Posted by Nicole on March 26, 2014
for selene, which means “Moon,”
Selenium was first discovered in 1817. It is mainly found in ores, and is a
byproduct of their processing. Primarily used in everything from pigments to
computer parts, selenium's characteristics give it a silvery or deep red
appearance, typically in a powder form. It's also toxic in large amounts, so
you may be wondering why you'd want to supplement it in your diet.
answer is that selenium has a primary role in your thyroid, and thus everything
that your thyroid effects. Selenium helps to regulate the activation of
different hormones that your thyroid produces.
Where Do We
can come from:
- Mushrooms, farmed or foraged.
- Fish, with tuna being the highest
source of selenium by a large margin.
- Eggs, which include other great
nutrients like Omega-3s, proteins, and more.
- Kidneys, a nutrient-rich organ meat.
Beef and poultry kidneys all provide rich sources of selenium.
- Shellfish, with crab and lobster being
at the head of the list.
- Nuts, and especially Brazil nuts.
of which you may recognize as being part of a typical diet, with the possible
exception of kidneys. The micronutrients that we gather from these food sources
has just enough of the selenium that we need to manage our thyroid's functions,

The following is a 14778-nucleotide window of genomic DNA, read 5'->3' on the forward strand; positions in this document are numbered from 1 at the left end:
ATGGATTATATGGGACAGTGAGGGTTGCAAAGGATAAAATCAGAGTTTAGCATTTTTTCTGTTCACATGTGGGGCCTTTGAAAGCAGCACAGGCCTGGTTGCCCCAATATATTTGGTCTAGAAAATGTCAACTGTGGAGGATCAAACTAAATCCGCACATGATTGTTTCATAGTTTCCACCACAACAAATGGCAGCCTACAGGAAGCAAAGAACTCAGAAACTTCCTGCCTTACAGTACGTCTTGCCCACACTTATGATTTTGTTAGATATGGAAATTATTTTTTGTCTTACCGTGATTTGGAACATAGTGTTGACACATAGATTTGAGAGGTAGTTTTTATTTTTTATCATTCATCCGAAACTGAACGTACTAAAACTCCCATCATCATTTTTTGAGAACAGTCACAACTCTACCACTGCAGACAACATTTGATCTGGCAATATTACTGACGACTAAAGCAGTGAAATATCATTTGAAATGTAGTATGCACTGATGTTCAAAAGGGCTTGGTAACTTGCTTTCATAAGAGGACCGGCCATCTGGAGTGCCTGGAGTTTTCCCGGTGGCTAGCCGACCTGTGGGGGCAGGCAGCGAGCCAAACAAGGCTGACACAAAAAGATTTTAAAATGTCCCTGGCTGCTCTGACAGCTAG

without going into the realm of selenium toxicity. The highest source of
selenium can be found in the Brazil nut, which can has roughly 50 micrograms of
selenium per nut.
A Little Goes
a Long Way
100-200 micrograms of selenium in your diet every day can have some very
positive benefits, including:
- Protection against antioxidants.
Selenium helps to regulate enzymes which are known as glutathione peroxidase,
which work to convert hydrogen peroxide in the body into water. Selenium also
helps your body to better utilize vitamin C in the bloodstream, which in turn
also gives you more antioxidant power.
- Support for your thyroid. As mentioned
earlier, selenium works to help regulate your thyroid's hormones. It also helps
to convert less active thyroid hormones into more active forms.
isn't a magic bullet for thyroid support, but when
taken with other supplements, it may help you to better regulate your hormonal
levels and get your metabolism, mood, and energy levels back on the right
track. If you suspect that you're having health issues that are related to a
low amount of selenium in your diet, you should speak with your doctor about
possible solutions and treatments. Selenium is plentiful in a wide variety of
food sources, so you should have little issue with improving your intake.